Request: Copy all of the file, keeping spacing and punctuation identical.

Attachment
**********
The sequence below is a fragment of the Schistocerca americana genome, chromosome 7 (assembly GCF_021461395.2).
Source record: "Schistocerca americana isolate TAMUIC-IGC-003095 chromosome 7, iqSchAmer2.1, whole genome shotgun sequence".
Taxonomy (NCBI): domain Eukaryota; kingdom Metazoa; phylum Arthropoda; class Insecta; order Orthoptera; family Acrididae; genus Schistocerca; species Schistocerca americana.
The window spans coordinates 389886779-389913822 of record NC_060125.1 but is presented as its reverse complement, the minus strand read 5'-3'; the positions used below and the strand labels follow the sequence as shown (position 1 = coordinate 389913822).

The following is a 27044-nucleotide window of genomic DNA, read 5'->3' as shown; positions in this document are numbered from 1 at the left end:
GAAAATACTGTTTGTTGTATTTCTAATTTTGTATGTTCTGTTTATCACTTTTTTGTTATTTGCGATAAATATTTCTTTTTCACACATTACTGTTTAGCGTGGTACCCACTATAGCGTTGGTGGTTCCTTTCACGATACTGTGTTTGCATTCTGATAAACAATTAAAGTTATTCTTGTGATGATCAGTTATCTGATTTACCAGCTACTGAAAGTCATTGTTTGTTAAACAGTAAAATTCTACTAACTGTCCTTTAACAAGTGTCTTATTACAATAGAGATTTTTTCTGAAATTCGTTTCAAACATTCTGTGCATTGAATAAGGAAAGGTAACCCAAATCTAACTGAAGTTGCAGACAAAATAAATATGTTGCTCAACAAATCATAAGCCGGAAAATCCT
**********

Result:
The sequence below is a fragment of the Schistocerca americana genome, chromosome 7 (assembly GCF_021461395.2).
Source record: "Schistocerca americana isolate TAMUIC-IGC-003095 chromosome 7, iqSchAmer2.1, whole genome shotgun sequence".
Taxonomy (NCBI): domain Eukaryota; kingdom Metazoa; phylum Arthropoda; class Insecta; order Orthoptera; family Acrididae; genus Schistocerca; species Schistocerca americana.
The window spans coordinates 389886779-389913822 of record NC_060125.1 but is presented as its reverse complement, the minus strand read 5'-3'; the positions used below and the strand labels follow the sequence as shown (position 1 = coordinate 389913822).

The following is a 27044-nucleotide window of genomic DNA, read 5'->3' as shown; positions in this document are numbered from 1 at the left end:
GAAAATACTGTTTGTTGTATTTCTAATTTTGTATGTTCTGTTTATCACTTTTTTGTTATTTGCGATAAATATTTCTTTTTCACACATTACTGTTTAGCGTGGTACCCACTATAGCGTTGGTGGTTCCTTTCACGATACTGTGTTTGCATTCTGATAAACAATTAAAGTTATTCTTGTGATGATCAGTTATCTGATTTACCAGCTACTGAAAGTCATTGTTTGTTAAACAGTAAAATTCTACTAACTGTCCTTTAACAAGTGTCTTATTACAATAGAGATTTTTTCTGAAATTCGTTTCAAACATTCTGTGCATTGAATAAGGAAAGGTAACCCAAATCTAACTGAAGTTGCAGACAAAATAAATATGTTGCTCAACAAATCATAAGCCGGAAAATCCT